2. Check your disaster kit.
  3. Know your evacuation route (especially if you are new to an area.)

If a hurricane is likely in your area, you should:

  • Listen to the radio or TV for information.
  • Secure your home, close storm shutters and secure outdoor objects or bring them indoors.
  • Turn off utilities if instructed to do so. Otherwise, turn the refrigerator thermostat to its coldest setting and keep its doors closed.
  • Turn off propane tanks
  • Avoid using the phone, except for serious emergencies.
  • Moor your boat if time permits.
  • Ensure a supply of water for sanitary purpose such as cleaning and flushing toilets. Fill the bathtub and other larger containers with water.
  • Find out how to keep food safe during and after and emergency.

After a Hurricane:

  • Continue listening to a NOAA Weather Radio or the local news for the latest updates.
  • Stay alert for extended rainfall and subsequent flooding even after the hurricane or tropical storm has ended.
  • If you have become separated from your family, use your family communications plan.
  • If you evacuated, return home only when officials say it is safe.
  • If you cannot return home and have immediate housing needs. Text SHELTER + your ZIP code to 43362 (4FEMA) to find the nearest shelter in your area (example: shelter 12345).
  • For those who have longer-term housing needs, FEMA offers several types of assistance, including services and grants to help people repair their homes and find replacement housing. Apply for assistance or search for information about housing rental resources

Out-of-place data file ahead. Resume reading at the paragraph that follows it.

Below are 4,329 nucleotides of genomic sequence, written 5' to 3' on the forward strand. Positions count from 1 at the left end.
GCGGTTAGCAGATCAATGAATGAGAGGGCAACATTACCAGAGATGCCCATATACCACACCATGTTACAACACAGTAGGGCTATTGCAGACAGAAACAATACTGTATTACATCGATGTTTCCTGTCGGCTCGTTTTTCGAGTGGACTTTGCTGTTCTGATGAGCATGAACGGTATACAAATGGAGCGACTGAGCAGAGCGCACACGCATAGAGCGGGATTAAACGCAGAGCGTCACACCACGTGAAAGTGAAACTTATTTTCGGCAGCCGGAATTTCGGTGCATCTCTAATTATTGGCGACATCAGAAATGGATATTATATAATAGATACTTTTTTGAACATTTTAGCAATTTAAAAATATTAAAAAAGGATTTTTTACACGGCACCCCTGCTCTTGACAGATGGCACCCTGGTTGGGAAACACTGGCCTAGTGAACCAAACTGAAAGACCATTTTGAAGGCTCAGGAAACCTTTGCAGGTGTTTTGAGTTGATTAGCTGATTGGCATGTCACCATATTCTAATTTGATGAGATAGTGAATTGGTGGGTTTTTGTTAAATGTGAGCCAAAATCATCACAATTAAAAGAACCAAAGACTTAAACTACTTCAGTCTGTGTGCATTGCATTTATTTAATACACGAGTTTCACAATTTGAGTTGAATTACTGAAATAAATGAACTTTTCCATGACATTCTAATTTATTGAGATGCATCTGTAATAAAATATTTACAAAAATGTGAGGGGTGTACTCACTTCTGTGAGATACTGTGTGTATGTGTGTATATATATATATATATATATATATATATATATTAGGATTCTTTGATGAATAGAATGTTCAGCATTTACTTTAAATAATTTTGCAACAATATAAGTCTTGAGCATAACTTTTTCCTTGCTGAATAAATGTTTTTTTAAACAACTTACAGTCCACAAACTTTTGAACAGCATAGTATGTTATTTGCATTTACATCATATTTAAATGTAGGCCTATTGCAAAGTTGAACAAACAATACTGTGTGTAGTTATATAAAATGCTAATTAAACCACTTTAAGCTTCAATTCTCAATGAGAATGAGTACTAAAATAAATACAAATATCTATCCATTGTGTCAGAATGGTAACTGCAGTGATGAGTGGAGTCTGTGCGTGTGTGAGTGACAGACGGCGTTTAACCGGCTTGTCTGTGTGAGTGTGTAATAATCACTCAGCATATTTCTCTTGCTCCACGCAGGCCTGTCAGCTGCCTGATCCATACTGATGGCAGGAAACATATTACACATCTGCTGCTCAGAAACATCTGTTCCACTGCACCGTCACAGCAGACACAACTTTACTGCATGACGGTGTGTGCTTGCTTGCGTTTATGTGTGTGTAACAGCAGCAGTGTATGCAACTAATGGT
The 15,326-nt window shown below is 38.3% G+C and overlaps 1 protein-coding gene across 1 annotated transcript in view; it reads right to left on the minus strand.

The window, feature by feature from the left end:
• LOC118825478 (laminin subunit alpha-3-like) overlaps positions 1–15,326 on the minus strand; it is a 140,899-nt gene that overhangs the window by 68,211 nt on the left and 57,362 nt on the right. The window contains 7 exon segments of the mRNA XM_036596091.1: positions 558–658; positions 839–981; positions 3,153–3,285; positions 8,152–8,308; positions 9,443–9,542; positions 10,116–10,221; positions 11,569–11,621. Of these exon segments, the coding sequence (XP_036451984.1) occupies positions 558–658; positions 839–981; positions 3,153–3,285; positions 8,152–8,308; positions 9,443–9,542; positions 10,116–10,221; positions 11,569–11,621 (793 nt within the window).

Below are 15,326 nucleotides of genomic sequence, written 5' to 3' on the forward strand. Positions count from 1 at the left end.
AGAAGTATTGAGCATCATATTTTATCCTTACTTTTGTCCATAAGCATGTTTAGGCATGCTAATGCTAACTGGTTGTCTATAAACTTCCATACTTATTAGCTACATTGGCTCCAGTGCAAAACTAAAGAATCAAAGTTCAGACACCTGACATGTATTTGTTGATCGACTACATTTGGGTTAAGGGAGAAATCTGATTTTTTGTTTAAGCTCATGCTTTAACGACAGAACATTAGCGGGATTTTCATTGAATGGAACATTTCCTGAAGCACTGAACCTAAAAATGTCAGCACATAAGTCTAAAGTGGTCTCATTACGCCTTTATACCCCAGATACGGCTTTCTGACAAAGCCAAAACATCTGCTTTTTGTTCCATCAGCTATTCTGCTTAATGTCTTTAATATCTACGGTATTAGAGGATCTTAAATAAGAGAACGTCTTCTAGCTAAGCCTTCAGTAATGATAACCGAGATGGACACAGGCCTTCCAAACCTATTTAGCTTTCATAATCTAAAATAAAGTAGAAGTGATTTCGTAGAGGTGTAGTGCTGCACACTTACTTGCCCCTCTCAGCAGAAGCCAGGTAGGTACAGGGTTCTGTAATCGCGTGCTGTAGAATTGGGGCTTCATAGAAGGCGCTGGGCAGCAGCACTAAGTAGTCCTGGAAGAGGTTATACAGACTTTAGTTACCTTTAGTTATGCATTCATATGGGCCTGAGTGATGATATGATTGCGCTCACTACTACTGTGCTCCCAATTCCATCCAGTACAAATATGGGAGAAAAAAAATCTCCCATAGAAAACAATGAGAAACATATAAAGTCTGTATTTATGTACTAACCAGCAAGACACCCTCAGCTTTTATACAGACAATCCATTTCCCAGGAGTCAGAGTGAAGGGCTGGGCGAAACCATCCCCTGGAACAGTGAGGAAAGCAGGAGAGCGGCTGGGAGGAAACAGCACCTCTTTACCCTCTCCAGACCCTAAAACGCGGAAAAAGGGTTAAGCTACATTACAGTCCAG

• Drive only if necessary and avoid flooded roads and washed out bridges. Stay off the streets. If you must go out watch for fallen objects; downed electrical wires; and weakened walls, bridges, roads, and sidewalks.
  • Keep away from loose or dangling power lines and report them immediately to the power company.
  • Walk carefully around the outside your home and check for loose power lines, gas leaks and structural damage before entering.
  • Stay out of any building if you smell gas, floodwaters remain around the building or your home was damaged by fire and the authorities have not declared it safe.
  • Inspect your home for damage. Take pictures of damage, both of the building and its contents, for insurance purposes. If you have any doubts about safety, have your residence inspected by a qualified building inspector or structural engineer before entering.
  • Use battery-powered flashlights in the dark. Do NOT use candles. Note: The flashlight should be turned on outside before entering – the battery may produce a spark that could ignite leaking gas, if present.
  • Watch your pets closely and keep them under your direct control. Watch out for wild animals, especially poisonous snakes. Use a stick to poke through debris.
  • Avoid drinking or preparing food with tap water until you are sure it’s not contaminated.
  • Check refrigerated food for spoilage. If in doubt, throw it out.
  • Wear protective clothing and be cautious when cleaning up to avoid injury.
  • Use the telephone only for emergency calls.